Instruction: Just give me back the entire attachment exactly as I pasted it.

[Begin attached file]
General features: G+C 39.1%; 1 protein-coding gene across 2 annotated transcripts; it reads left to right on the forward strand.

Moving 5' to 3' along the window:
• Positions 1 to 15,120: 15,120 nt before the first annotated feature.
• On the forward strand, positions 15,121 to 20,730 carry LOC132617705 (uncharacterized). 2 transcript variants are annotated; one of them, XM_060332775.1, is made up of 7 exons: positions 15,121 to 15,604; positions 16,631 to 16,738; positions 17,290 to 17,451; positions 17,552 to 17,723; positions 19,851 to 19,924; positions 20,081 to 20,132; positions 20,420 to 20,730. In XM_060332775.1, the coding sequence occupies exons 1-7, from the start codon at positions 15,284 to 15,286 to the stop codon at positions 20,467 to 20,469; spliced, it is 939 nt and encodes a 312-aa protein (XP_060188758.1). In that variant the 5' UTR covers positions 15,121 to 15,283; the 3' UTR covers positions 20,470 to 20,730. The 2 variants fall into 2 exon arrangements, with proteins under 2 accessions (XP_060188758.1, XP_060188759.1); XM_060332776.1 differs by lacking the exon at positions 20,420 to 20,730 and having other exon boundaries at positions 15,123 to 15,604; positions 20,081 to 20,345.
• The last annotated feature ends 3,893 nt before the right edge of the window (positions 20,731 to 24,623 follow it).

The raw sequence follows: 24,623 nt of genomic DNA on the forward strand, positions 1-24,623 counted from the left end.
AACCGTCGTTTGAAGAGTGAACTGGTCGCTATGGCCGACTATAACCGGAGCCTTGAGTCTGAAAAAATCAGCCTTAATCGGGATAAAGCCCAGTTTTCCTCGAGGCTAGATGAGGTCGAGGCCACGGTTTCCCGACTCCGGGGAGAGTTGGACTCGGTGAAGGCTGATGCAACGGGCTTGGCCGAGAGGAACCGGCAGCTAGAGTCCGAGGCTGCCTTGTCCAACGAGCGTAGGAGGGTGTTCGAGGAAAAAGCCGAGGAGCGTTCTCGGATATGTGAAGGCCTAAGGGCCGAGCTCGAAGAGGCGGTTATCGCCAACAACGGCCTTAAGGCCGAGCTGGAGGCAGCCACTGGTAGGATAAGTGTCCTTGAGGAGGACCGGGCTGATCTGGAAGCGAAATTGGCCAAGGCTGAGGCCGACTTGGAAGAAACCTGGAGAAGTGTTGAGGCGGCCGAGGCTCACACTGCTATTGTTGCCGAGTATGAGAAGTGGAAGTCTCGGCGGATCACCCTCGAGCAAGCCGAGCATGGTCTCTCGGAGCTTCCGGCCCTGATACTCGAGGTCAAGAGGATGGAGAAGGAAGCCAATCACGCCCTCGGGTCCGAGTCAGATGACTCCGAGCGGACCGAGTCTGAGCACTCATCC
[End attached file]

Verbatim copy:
General features: G+C 39.1%; 1 protein-coding gene across 2 annotated transcripts; it reads left to right on the forward strand.

Moving 5' to 3' along the window:
• Positions 1 to 15,120: 15,120 nt before the first annotated feature.
• On the forward strand, positions 15,121 to 20,730 carry LOC132617705 (uncharacterized). 2 transcript variants are annotated; one of them, XM_060332775.1, is made up of 7 exons: positions 15,121 to 15,604; positions 16,631 to 16,738; positions 17,290 to 17,451; positions 17,552 to 17,723; positions 19,851 to 19,924; positions 20,081 to 20,132; positions 20,420 to 20,730. In XM_060332775.1, the coding sequence occupies exons 1-7, from the start codon at positions 15,284 to 15,286 to the stop codon at positions 20,467 to 20,469; spliced, it is 939 nt and encodes a 312-aa protein (XP_060188758.1). In that variant the 5' UTR covers positions 15,121 to 15,283; the 3' UTR covers positions 20,470 to 20,730. The 2 variants fall into 2 exon arrangements, with proteins under 2 accessions (XP_060188758.1, XP_060188759.1); XM_060332776.1 differs by lacking the exon at positions 20,420 to 20,730 and having other exon boundaries at positions 15,123 to 15,604; positions 20,081 to 20,345.
• The last annotated feature ends 3,893 nt before the right edge of the window (positions 20,731 to 24,623 follow it).

The raw sequence follows: 24,623 nt of genomic DNA on the forward strand, positions 1-24,623 counted from the left end.
AACCGTCGTTTGAAGAGTGAACTGGTCGCTATGGCCGACTATAACCGGAGCCTTGAGTCTGAAAAAATCAGCCTTAATCGGGATAAAGCCCAGTTTTCCTCGAGGCTAGATGAGGTCGAGGCCACGGTTTCCCGACTCCGGGGAGAGTTGGACTCGGTGAAGGCTGATGCAACGGGCTTGGCCGAGAGGAACCGGCAGCTAGAGTCCGAGGCTGCCTTGTCCAACGAGCGTAGGAGGGTGTTCGAGGAAAAAGCCGAGGAGCGTTCTCGGATATGTGAAGGCCTAAGGGCCGAGCTCGAAGAGGCGGTTATCGCCAACAACGGCCTTAAGGCCGAGCTGGAGGCAGCCACTGGTAGGATAAGTGTCCTTGAGGAGGACCGGGCTGATCTGGAAGCGAAATTGGCCAAGGCTGAGGCCGACTTGGAAGAAACCTGGAGAAGTGTTGAGGCGGCCGAGGCTCACACTGCTATTGTTGCCGAGTATGAGAAGTGGAAGTCTCGGCGGATCACCCTCGAGCAAGCCGAGCATGGTCTCTCGGAGCTTCCGGCCCTGATACTCGAGGTCAAGAGGATGGAGAAGGAAGCCAATCACGCCCTCGGGTCCGAGTCAGATGACTCCGAGCGGACCGAGTCTGAGCACTCATCC